How To Survive A Financial Crisis In 6 Steps

Whether you are a “glass half full” or a “glass half empty” kind of person, the chances of a recession happening in the next two years is at a whopping 60% according to JPMorgan.  We can all scream and shout over exactly when it will happen, but it will happen.

If you are not one of the lucky ones who is winning in the real estate market, has an investment portfolio that can carry them through a recession, or has a crap-ton of liquid assets laying around, a recession is not going to be the best time of your life.

While you may not have the financial backing to weather the storm, you hopefully have a job.  Your goal at this point is to keep that job and not get laid off during the recession.  

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It is like a scene from one of those movies where a sailor has to strap himself to the mast during a storm so he doesn’t get swept off the boat.  Strap in and hold tight to what you have.

There are both emotional and, what I am going to call “real-world” effects of a financial crisis.  

Emotional Effects

Emotional effects are, perhaps, the worst for some people.  The feelings of stress, depression, anxiety, helplessness, etc.  These feelings can be devastating to some individuals and have been known to have some dire consequences.

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The key to overcoming the emotional effects of a financial crisis are trying to accept the situation and focusing on finding solutions to overcome the problem.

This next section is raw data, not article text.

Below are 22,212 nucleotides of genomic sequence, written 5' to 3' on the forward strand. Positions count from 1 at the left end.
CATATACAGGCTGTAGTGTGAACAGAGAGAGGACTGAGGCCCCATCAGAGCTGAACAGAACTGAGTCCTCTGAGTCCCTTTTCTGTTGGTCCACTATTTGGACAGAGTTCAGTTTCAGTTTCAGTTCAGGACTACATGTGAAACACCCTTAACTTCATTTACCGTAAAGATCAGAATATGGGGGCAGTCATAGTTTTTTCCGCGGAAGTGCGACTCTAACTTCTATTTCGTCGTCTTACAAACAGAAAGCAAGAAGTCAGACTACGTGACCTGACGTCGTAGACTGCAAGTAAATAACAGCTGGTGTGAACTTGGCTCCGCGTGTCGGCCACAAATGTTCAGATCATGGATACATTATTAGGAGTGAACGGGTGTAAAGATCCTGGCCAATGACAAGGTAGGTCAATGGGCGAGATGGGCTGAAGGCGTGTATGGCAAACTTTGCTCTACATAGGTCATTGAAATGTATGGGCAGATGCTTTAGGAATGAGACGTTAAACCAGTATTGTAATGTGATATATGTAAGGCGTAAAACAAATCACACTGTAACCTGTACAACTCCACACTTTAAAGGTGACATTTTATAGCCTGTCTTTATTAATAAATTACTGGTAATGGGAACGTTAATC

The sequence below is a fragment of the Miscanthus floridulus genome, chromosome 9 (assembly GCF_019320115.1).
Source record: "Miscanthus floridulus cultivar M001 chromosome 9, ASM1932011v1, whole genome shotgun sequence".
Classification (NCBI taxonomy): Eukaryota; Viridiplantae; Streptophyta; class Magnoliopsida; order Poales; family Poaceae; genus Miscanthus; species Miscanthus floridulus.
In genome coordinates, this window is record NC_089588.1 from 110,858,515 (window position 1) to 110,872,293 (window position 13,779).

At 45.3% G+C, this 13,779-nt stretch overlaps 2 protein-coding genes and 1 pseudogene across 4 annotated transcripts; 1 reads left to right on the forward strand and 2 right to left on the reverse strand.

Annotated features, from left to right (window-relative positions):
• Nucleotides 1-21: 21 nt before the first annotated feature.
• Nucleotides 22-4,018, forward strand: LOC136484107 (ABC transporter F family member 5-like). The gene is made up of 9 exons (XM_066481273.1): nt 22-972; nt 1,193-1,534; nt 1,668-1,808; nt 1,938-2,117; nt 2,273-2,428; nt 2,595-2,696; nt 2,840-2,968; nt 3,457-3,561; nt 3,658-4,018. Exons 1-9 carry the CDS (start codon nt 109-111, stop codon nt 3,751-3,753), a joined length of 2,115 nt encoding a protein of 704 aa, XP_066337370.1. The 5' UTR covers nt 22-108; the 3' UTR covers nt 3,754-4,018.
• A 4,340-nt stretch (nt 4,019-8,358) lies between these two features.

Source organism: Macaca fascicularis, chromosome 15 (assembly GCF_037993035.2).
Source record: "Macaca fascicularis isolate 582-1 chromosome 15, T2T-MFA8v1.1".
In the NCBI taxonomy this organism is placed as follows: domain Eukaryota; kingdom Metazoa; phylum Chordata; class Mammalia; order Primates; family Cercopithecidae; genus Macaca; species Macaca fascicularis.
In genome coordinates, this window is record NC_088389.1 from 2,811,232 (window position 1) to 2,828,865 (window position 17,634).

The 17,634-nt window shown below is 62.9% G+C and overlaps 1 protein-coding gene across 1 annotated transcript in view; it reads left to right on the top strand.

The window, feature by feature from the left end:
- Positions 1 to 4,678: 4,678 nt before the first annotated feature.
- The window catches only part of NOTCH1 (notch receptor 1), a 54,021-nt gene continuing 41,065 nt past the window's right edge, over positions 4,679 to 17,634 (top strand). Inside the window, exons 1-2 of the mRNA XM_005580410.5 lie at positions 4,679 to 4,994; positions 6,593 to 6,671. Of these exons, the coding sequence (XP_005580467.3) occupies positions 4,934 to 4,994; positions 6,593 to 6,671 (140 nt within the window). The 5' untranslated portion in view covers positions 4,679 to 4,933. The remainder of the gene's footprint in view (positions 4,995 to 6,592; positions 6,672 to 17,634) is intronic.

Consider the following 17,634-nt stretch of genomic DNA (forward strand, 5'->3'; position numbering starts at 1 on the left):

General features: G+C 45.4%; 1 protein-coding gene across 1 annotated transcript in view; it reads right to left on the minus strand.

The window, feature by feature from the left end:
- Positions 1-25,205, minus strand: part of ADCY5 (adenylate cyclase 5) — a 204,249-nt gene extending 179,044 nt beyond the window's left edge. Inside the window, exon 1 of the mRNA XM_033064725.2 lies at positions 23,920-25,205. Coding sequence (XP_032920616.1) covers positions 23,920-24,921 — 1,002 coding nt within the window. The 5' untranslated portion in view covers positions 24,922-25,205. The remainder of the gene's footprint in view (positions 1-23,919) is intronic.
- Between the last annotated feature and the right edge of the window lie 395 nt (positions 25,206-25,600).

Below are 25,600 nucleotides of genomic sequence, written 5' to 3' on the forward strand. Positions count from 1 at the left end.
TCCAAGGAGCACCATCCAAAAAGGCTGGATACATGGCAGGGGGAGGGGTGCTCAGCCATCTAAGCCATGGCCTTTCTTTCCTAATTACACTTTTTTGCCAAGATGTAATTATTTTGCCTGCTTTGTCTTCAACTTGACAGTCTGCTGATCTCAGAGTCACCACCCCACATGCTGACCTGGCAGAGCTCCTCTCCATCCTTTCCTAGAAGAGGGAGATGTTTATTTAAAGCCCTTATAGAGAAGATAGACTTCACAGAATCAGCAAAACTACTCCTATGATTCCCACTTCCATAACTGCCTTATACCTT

This may include talking to family members and friends about your situation.  Many times, discussing your problems out loud, helps you organize and rationalize your thoughts and potential solutions better than simply keeping them as thoughts in your head.  Others may be able to provide help or insight that you may not have considered.

You want to be honest with people, especially your family, about your situation.  You don’t have to go into extreme detail, but it may benefit everyone to let them know that times are financially difficult right now and some extraneous things may have to wait.

In extreme situations, you should consult the services of a professional therapist.  There are times when it gets to be too much for some people to handle on their own and confiding in someone who is not part of the situation is a good alternative.